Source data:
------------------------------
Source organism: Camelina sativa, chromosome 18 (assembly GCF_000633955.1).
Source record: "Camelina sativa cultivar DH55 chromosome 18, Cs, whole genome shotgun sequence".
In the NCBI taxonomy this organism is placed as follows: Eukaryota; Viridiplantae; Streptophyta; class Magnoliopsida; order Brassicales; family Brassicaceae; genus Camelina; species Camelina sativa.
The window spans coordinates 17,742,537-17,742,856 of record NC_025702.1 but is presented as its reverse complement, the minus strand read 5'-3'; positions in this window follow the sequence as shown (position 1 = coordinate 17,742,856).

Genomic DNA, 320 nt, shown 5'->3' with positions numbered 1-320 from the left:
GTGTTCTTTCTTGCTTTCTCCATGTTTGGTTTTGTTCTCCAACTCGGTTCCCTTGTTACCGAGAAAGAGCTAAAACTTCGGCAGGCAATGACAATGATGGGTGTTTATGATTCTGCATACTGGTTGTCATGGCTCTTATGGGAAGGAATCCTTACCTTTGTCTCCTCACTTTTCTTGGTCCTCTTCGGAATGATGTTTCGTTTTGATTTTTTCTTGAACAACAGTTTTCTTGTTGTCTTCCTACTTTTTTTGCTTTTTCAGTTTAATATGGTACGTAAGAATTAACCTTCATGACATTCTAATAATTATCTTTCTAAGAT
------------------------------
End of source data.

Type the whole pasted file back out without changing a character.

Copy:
Source organism: Camelina sativa, chromosome 18 (assembly GCF_000633955.1).
Source record: "Camelina sativa cultivar DH55 chromosome 18, Cs, whole genome shotgun sequence".
In the NCBI taxonomy this organism is placed as follows: Eukaryota; Viridiplantae; Streptophyta; class Magnoliopsida; order Brassicales; family Brassicaceae; genus Camelina; species Camelina sativa.
The window spans coordinates 17,742,537-17,742,856 of record NC_025702.1 but is presented as its reverse complement, the minus strand read 5'-3'; positions in this window follow the sequence as shown (position 1 = coordinate 17,742,856).

Genomic DNA, 320 nt, shown 5'->3' with positions numbered 1-320 from the left:
GTGTTCTTTCTTGCTTTCTCCATGTTTGGTTTTGTTCTCCAACTCGGTTCCCTTGTTACCGAGAAAGAGCTAAAACTTCGGCAGGCAATGACAATGATGGGTGTTTATGATTCTGCATACTGGTTGTCATGGCTCTTATGGGAAGGAATCCTTACCTTTGTCTCCTCACTTTTCTTGGTCCTCTTCGGAATGATGTTTCGTTTTGATTTTTTCTTGAACAACAGTTTTCTTGTTGTCTTCCTACTTTTTTTGCTTTTTCAGTTTAATATGGTACGTAAGAATTAACCTTCATGACATTCTAATAATTATCTTTCTAAGAT